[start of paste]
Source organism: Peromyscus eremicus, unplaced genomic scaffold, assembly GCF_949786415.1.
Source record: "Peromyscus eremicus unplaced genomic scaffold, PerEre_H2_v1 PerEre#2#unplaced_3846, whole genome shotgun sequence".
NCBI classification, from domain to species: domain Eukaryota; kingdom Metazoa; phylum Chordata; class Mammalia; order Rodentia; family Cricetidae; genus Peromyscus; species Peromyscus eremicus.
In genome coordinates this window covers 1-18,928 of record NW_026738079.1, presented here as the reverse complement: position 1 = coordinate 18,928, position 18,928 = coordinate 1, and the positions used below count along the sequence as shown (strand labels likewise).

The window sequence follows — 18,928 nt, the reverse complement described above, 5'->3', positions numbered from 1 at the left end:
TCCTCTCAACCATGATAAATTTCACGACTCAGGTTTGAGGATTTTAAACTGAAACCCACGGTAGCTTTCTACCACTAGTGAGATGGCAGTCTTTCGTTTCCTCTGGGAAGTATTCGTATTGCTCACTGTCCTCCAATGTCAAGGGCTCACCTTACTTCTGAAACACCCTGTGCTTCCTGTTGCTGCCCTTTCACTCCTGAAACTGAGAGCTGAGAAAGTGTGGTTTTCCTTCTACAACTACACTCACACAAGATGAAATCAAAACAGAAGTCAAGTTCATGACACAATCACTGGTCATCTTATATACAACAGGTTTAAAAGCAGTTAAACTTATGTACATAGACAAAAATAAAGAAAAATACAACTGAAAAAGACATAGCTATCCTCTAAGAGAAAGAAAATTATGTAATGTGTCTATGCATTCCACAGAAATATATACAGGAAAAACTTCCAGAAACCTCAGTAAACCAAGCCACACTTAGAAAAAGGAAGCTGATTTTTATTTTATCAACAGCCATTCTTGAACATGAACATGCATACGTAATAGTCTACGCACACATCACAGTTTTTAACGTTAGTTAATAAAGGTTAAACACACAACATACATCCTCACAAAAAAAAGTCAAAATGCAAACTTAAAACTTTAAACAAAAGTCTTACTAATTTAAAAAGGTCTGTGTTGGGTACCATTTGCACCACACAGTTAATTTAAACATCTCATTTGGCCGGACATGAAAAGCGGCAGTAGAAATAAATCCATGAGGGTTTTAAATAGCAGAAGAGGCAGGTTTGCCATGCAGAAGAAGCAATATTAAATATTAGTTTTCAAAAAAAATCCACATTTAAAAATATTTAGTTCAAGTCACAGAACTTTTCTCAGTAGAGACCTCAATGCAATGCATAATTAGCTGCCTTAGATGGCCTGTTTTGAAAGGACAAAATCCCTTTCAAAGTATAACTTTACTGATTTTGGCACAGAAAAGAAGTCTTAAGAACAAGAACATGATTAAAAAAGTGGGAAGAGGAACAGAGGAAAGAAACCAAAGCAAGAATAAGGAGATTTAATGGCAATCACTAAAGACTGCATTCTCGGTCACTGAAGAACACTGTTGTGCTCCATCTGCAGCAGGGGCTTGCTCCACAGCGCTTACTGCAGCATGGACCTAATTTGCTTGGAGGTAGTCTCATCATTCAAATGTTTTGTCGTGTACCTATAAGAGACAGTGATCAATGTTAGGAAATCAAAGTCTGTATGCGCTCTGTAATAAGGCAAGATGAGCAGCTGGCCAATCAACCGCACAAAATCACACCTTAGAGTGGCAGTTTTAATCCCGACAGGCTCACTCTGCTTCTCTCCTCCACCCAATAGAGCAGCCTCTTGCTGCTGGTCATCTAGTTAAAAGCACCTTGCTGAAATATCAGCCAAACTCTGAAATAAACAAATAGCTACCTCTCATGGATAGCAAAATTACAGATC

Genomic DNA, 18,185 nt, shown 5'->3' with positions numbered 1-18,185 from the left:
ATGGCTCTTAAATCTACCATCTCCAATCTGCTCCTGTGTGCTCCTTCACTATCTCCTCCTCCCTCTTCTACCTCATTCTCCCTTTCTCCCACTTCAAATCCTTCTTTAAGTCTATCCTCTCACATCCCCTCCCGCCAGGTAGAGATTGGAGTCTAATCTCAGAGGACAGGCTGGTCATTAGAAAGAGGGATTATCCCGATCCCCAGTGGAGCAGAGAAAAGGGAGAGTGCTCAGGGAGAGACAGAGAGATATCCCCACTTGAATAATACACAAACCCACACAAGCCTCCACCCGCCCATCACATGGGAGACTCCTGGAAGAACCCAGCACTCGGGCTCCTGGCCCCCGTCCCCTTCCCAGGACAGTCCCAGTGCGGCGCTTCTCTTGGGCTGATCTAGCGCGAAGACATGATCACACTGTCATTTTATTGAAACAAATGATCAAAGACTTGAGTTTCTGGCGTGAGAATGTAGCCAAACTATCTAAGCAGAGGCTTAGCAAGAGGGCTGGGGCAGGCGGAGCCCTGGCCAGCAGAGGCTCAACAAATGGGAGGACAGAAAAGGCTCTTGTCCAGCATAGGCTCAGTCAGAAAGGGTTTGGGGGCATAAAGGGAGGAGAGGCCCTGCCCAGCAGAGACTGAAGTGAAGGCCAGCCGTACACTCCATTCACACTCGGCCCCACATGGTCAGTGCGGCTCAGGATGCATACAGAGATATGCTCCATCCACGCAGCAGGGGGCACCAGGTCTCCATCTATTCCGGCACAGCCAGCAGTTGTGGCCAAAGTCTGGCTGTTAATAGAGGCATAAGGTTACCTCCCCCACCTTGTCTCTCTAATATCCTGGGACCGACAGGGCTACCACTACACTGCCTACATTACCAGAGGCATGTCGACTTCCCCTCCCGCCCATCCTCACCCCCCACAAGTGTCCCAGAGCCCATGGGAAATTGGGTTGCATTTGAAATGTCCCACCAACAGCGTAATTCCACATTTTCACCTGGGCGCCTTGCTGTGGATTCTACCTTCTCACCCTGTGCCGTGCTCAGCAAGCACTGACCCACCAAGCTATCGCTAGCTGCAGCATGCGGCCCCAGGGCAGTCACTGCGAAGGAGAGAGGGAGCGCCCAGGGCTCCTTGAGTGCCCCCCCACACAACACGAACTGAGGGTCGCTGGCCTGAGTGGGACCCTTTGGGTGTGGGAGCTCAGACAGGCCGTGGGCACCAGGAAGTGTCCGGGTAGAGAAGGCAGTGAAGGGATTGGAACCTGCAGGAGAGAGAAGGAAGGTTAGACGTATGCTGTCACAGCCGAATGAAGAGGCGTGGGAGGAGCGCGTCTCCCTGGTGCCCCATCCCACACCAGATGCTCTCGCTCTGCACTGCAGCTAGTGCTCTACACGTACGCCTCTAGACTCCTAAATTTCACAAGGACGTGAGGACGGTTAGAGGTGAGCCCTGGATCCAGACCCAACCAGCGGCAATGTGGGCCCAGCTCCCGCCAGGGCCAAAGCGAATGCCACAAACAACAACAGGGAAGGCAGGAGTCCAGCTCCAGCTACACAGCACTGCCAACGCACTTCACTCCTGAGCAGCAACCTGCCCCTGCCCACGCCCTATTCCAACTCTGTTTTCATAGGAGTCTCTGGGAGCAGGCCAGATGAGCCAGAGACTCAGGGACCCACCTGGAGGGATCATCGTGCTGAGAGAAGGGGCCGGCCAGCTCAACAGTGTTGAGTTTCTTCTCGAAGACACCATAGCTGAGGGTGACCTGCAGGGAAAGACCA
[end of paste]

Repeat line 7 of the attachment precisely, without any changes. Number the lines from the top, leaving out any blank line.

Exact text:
Genomic DNA, 18,185 nt, shown 5'->3' with positions numbered 1-18,185 from the left: